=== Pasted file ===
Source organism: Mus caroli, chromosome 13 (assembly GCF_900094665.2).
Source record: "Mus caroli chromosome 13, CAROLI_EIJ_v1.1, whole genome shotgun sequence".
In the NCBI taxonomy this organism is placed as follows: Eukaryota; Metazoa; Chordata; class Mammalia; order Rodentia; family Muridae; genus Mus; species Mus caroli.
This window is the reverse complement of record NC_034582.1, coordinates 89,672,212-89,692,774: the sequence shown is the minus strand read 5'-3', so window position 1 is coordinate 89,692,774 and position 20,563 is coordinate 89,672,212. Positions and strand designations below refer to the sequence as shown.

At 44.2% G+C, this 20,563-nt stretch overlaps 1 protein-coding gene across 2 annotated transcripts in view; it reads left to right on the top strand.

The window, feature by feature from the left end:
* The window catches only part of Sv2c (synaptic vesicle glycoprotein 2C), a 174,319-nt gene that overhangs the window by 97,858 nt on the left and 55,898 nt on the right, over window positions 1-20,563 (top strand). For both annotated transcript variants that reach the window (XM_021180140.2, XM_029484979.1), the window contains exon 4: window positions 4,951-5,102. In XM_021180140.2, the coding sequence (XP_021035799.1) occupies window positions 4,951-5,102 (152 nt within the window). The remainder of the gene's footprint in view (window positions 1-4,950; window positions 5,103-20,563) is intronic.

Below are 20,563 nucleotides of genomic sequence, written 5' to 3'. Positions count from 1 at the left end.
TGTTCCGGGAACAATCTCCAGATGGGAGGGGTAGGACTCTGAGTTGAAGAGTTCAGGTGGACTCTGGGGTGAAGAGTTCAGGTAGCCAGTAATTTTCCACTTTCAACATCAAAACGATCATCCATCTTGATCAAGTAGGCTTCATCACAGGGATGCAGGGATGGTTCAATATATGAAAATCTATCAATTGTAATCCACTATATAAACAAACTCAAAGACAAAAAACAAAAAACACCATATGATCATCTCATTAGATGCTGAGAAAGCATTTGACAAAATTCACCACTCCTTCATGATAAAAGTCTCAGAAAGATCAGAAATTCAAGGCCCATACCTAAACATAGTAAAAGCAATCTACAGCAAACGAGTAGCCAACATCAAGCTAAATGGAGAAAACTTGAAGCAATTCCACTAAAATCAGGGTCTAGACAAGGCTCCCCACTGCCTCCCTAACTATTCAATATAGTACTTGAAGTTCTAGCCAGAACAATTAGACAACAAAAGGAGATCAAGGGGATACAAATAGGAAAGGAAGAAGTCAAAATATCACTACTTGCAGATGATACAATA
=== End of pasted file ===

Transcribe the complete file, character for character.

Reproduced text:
Source organism: Mus caroli, chromosome 13 (assembly GCF_900094665.2).
Source record: "Mus caroli chromosome 13, CAROLI_EIJ_v1.1, whole genome shotgun sequence".
In the NCBI taxonomy this organism is placed as follows: Eukaryota; Metazoa; Chordata; class Mammalia; order Rodentia; family Muridae; genus Mus; species Mus caroli.
This window is the reverse complement of record NC_034582.1, coordinates 89,672,212-89,692,774: the sequence shown is the minus strand read 5'-3', so window position 1 is coordinate 89,692,774 and position 20,563 is coordinate 89,672,212. Positions and strand designations below refer to the sequence as shown.

At 44.2% G+C, this 20,563-nt stretch overlaps 1 protein-coding gene across 2 annotated transcripts in view; it reads left to right on the top strand.

The window, feature by feature from the left end:
* The window catches only part of Sv2c (synaptic vesicle glycoprotein 2C), a 174,319-nt gene that overhangs the window by 97,858 nt on the left and 55,898 nt on the right, over window positions 1-20,563 (top strand). For both annotated transcript variants that reach the window (XM_021180140.2, XM_029484979.1), the window contains exon 4: window positions 4,951-5,102. In XM_021180140.2, the coding sequence (XP_021035799.1) occupies window positions 4,951-5,102 (152 nt within the window). The remainder of the gene's footprint in view (window positions 1-4,950; window positions 5,103-20,563) is intronic.

Below are 20,563 nucleotides of genomic sequence, written 5' to 3'. Positions count from 1 at the left end.
TGTTCCGGGAACAATCTCCAGATGGGAGGGGTAGGACTCTGAGTTGAAGAGTTCAGGTGGACTCTGGGGTGAAGAGTTCAGGTAGCCAGTAATTTTCCACTTTCAACATCAAAACGATCATCCATCTTGATCAAGTAGGCTTCATCACAGGGATGCAGGGATGGTTCAATATATGAAAATCTATCAATTGTAATCCACTATATAAACAAACTCAAAGACAAAAAACAAAAAACACCATATGATCATCTCATTAGATGCTGAGAAAGCATTTGACAAAATTCACCACTCCTTCATGATAAAAGTCTCAGAAAGATCAGAAATTCAAGGCCCATACCTAAACATAGTAAAAGCAATCTACAGCAAACGAGTAGCCAACATCAAGCTAAATGGAGAAAACTTGAAGCAATTCCACTAAAATCAGGGTCTAGACAAGGCTCCCCACTGCCTCCCTAACTATTCAATATAGTACTTGAAGTTCTAGCCAGAACAATTAGACAACAAAAGGAGATCAAGGGGATACAAATAGGAAAGGAAGAAGTCAAAATATCACTACTTGCAGATGATACAATA